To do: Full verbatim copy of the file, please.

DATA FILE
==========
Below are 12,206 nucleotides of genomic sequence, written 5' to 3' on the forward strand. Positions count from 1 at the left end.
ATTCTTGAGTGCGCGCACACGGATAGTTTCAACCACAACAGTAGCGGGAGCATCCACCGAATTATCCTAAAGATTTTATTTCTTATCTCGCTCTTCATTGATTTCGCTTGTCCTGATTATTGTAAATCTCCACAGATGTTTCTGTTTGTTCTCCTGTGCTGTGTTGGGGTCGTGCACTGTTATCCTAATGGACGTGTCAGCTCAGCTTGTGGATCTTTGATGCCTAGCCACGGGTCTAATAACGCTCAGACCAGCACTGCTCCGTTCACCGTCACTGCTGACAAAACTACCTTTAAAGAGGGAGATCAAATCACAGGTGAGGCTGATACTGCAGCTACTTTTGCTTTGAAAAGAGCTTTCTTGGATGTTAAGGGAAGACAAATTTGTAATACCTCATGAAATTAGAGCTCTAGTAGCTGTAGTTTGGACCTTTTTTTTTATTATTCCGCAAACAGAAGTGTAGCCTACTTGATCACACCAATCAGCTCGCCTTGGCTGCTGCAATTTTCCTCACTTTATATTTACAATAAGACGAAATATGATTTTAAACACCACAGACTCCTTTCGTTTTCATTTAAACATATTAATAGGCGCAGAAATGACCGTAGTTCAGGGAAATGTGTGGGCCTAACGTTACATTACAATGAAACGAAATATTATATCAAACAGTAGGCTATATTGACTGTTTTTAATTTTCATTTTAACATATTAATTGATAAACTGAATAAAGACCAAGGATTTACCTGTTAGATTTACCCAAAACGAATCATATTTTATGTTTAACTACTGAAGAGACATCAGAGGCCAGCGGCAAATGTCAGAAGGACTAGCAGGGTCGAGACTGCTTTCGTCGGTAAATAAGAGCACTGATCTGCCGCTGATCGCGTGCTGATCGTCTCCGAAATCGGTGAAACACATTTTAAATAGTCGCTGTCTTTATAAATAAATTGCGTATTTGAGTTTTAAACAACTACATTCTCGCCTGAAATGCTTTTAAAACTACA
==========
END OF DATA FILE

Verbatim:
Below are 12,206 nucleotides of genomic sequence, written 5' to 3' on the forward strand. Positions count from 1 at the left end.
ATTCTTGAGTGCGCGCACACGGATAGTTTCAACCACAACAGTAGCGGGAGCATCCACCGAATTATCCTAAAGATTTTATTTCTTATCTCGCTCTTCATTGATTTCGCTTGTCCTGATTATTGTAAATCTCCACAGATGTTTCTGTTTGTTCTCCTGTGCTGTGTTGGGGTCGTGCACTGTTATCCTAATGGACGTGTCAGCTCAGCTTGTGGATCTTTGATGCCTAGCCACGGGTCTAATAACGCTCAGACCAGCACTGCTCCGTTCACCGTCACTGCTGACAAAACTACCTTTAAAGAGGGAGATCAAATCACAGGTGAGGCTGATACTGCAGCTACTTTTGCTTTGAAAAGAGCTTTCTTGGATGTTAAGGGAAGACAAATTTGTAATACCTCATGAAATTAGAGCTCTAGTAGCTGTAGTTTGGACCTTTTTTTTTATTATTCCGCAAACAGAAGTGTAGCCTACTTGATCACACCAATCAGCTCGCCTTGGCTGCTGCAATTTTCCTCACTTTATATTTACAATAAGACGAAATATGATTTTAAACACCACAGACTCCTTTCGTTTTCATTTAAACATATTAATAGGCGCAGAAATGACCGTAGTTCAGGGAAATGTGTGGGCCTAACGTTACATTACAATGAAACGAAATATTATATCAAACAGTAGGCTATATTGACTGTTTTTAATTTTCATTTTAACATATTAATTGATAAACTGAATAAAGACCAAGGATTTACCTGTTAGATTTACCCAAAACGAATCATATTTTATGTTTAACTACTGAAGAGACATCAGAGGCCAGCGGCAAATGTCAGAAGGACTAGCAGGGTCGAGACTGCTTTCGTCGGTAAATAAGAGCACTGATCTGCCGCTGATCGCGTGCTGATCGTCTCCGAAATCGGTGAAACACATTTTAAATAGTCGCTGTCTTTATAAATAAATTGCGTATTTGAGTTTTAAACAACTACATTCTCGCCTGAAATGCTTTTAAAACTACA